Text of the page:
To the best of our knowledge, this is the first longitudinal, healthy controlled study on PM in first-episode schizophrenia. The main finding is that EBPM significantly improved over time in FES. Patients who remitted from their first-episode performed significantly better on EBPM than non-remitters at 1-year follow-up suggesting that the improvement in EBPM performance is probably associated with clinical remission in FES. These findings are consistent with those of another longitudinal study that explored changes in PM in FES . In that study, patients’ EBPM performance gradually improved over time and eventually showed no significant difference compared to healthy controls at the 1-year assessment. However, the control group was not followed up and tested at 1-year, therefore the practice effect on the results could not be excluded since TBPM deficit remained at the endpoint. In addition, PM was assessed using a dual-task paradigm in the Cheung et al.’s study ; i.e., participants needed to execute the PM task at a certain time or on the appearance of certain PM cues. In the present study, ecologically valid paradigms were used. The Cambridge PM Task has the advantage of simulating real-life situations and allowing participants to adopt strategies, such as taking notes as reminders, to facilitate PM performance. Moreover, only the PANSS was used to measure psychopathology in the Cheung et al.’s study; in contrast, both the PANSS and remission using the Andreasen’s definition [44, 45] were used in this study. Finally, types and doses of antipsychotics were included in this study.
Neuroimaging studies found that the prefrontal cortex, particularly the lateral and medial parts, plays an important role in generating PM [50–54]. In addition, the left parahippocampal gyrus and the middle temporal gyrus are also activated during PM tasks in PET and fMRI studies [50, 55–57]. Furthermore, both the prefrontal and temporal cortices have been impaired in schizophrenia patients and their first-degree relatives [58, 59]. Taken together, these findings suggest that impairments of PM might be an endophenotype of schizophrenia. Endophenotypes are considered as “quantifiable biological variations or deficits that are types of stable trait markers or indicators of presumed inherited vulnerability or liability to a disease” . However, the relative stability does not mean that the endophenotype could not be changed in response to treatment. In clinical practice the primary focus is not to modify the genetic variations associated with the endophenotype, but to “normalize” neural circuits and activate collateral circuits , which may play a role in restoring neurocognitive and neurophysiological functions.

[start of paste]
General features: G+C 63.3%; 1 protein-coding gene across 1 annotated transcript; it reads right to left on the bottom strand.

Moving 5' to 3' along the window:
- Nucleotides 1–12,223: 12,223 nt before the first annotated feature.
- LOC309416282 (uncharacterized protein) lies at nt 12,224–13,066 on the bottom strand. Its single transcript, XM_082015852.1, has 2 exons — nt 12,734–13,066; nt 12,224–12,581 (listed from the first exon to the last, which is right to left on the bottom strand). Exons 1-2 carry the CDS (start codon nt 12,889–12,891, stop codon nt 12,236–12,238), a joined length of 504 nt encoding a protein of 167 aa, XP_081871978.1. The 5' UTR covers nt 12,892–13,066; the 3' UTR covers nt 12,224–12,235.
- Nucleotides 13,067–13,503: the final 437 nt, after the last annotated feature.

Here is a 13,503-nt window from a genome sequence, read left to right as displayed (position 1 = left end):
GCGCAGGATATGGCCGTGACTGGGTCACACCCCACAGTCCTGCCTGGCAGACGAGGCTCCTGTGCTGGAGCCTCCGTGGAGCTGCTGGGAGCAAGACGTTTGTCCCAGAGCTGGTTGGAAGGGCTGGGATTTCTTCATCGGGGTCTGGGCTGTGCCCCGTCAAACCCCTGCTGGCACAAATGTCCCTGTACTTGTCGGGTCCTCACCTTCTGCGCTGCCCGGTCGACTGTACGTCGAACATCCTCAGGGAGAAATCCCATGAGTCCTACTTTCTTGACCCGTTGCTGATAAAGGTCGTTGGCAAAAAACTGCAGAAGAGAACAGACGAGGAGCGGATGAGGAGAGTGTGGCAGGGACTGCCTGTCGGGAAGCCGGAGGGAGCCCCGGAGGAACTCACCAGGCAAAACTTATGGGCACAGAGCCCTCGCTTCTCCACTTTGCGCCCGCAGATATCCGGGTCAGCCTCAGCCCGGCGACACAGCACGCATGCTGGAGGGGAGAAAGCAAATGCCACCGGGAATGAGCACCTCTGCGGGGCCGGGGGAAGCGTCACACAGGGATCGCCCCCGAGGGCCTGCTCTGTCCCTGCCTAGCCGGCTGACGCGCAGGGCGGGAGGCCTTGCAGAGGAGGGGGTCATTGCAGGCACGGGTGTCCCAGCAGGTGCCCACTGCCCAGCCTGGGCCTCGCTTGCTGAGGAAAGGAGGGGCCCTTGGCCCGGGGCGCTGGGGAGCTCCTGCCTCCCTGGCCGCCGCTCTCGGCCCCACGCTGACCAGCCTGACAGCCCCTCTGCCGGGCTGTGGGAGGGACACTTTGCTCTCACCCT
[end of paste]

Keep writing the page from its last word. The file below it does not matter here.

Findings on the trajectory of neurocognitive functioning in schizophrenia are inconsistent. For example, verbal memory and learning were reported to be worsened, unchanged, or improved across different studies [62–67]. In one study, there was a significant decline in Verbal Learning and improvement on Reasoning/Problem Solving and Social Cognition at 2-year follow-up in FES patients, but not in the control group, indicating a different neurocognitive trajectory .
The inconsistency of the findings may reflect the involvement of different neural circuits in cognitive processes. There have been several neuroimaging and neuropsychological studies on the neural circuits possibly involved in TBPM and EBPM. A positron emission tomography (PET) study has found the activation differences in rostral prefrontal cortex between TBPM and EBPM tasks . Specifically, when carrying out TBPM tasks, participants showed more activation in areas of left superior frontal gyrus, right superior frontal gyrus, anterior medial frontal lobe and anterior cingulate gyrus. When carrying out EBPM tasks, a different region in the left superior frontal gyrus was found to be more active. Using the human lesion approach, Volle et al. (2011) found that TBPM deficit in both words and pictures was specifically associated with lesions in the right polar prefrontal region, which was not due to impairments in basic neurocognitive functions. TBPM and EBPM may involve different frontal lobe processing in FES; specifically, TBPM was found to be independently associated with CTT-2 and WCST-CC, whereas EBPM was found to be predicted by WCST-PE .